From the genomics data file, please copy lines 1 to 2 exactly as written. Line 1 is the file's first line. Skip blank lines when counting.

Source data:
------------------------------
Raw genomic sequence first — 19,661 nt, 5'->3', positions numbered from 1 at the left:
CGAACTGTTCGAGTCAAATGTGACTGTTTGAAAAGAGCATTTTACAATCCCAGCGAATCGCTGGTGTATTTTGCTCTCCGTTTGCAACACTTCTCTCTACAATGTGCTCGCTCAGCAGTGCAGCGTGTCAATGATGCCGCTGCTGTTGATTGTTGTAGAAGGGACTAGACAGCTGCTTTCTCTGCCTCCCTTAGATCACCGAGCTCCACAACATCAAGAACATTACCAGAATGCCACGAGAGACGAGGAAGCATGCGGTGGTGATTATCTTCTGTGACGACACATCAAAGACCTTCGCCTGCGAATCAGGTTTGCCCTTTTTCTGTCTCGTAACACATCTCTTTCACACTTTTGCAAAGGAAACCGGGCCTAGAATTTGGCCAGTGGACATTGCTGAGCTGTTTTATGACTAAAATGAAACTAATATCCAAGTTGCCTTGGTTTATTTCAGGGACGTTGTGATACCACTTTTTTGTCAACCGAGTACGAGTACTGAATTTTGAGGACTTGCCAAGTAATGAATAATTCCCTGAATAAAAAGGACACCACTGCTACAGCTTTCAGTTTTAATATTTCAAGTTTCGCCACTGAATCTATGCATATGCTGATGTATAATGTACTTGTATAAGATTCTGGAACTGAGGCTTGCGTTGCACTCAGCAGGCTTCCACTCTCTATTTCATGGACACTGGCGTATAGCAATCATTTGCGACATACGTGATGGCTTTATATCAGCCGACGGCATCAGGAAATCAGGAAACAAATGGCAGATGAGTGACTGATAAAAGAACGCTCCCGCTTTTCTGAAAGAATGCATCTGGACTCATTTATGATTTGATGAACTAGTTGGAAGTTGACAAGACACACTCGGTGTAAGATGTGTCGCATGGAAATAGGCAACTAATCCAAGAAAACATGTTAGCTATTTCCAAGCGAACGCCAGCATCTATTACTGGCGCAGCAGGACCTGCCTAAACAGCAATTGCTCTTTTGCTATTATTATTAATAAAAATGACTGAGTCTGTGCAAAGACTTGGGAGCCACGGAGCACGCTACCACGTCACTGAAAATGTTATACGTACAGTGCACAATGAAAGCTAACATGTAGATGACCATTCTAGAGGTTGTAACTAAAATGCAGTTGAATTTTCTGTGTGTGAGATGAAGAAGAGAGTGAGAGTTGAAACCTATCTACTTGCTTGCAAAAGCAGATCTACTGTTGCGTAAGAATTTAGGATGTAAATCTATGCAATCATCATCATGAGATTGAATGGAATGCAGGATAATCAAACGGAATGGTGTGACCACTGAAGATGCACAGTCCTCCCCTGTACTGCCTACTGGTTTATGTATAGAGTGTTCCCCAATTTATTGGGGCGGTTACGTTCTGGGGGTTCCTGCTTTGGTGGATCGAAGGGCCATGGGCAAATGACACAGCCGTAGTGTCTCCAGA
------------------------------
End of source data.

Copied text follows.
Raw genomic sequence first — 19,661 nt, 5'->3', positions numbered from 1 at the left:
CGAACTGTTCGAGTCAAATGTGACTGTTTGAAAAGAGCATTTTACAATCCCAGCGAATCGCTGGTGTATTTTGCTCTCCGTTTGCAACACTTCTCTCTACAATGTGCTCGCTCAGCAGTGCAGCGTGTCAATGATGCCGCTGCTGTTGATTGTTGTAGAAGGGACTAGACAGCTGCTTTCTCTGCCTCCCTTAGATCACCGAGCTCCACAACATCAAGAACATTACCAGAATGCCACGAGAGACGAGGAAGCATGCGGTGGTGATTATCTTCTGTGACGACACATCAAAGACCTTCGCCTGCGAATCAGGTTTGCCCTTTTTCTGTCTCGTAACACATCTCTTTCACACTTTTGCAAAGGAAACCGGGCCTAGAATTTGGCCAGTGGACATTGCTGAGCTGTTTTATGACTAAAATGAAACTAATATCCAAGTTGCCTTGGTTTATTTCAGGGACGTTGTGATACCACTTTTTTGTCAACCGAGTACGAGTACTGAATTTTGAGGACTTGCCAAGTAATGAATAATTCCCTGAATAAAAAGGACACCACTGCTACAGCTTTCAGTTTTAATATTTCAAGTTTCGCCACTGAATCTATGCATATGCTGATGTATAATGTACTTGTATAAGATTCTGGAACTGAGGCTTGCGTTGCACTCAGCAGGCTTCCACTCTCTATTTCATGGACACTGGCGTATAGCAATCATTTGCGACATACGTGATGGCTTTATATCAGCCGACGGCATCAGGAAATCAGGAAACAAATGGCAGATGAGTGACTGATAAAAGAACGCTCCCGCTTTTCTGAAAGAATGCATCTGGACTCATTTATGATTTGATGAACTAGTTGGAAGTTGACAAGACACACTCGGTGTAAGATGTGTCGCATGGAAATAGGCAACTAATCCAAGAAAACATGTTAGCTATTTCCAAGCGAACGCCAGCATCTATTACTGGCGCAGCAGGACCTGCCTAAACAGCAATTGCTCTTTTGCTATTATTATTAATAAAAATGACTGAGTCTGTGCAAAGACTTGGGAGCCACGGAGCACGCTACCACGTCACTGAAAATGTTATACGTACAGTGCACAATGAAAGCTAACATGTAGATGACCATTCTAGAGGTTGTAACTAAAATGCAGTTGAATTTTCTGTGTGTGAGATGAAGAAGAGAGTGAGAGTTGAAACCTATCTACTTGCTTGCAAAAGCAGATCTACTGTTGCGTAAGAATTTAGGATGTAAATCTATGCAATCATCATCATGAGATTGAATGGAATGCAGGATAATCAAACGGAATGGTGTGACCACTGAAGATGCACAGTCCTCCCCTGTACTGCCTACTGGTTTATGTATAGAGTGTTCCCCAATTTATTGGGGCGGTTACGTTCTGGGGGTTCCTGCTTTGGTGGATCGAAGGGCCATGGGCAAATGACACAGCCGTAGTGTCTCCAGA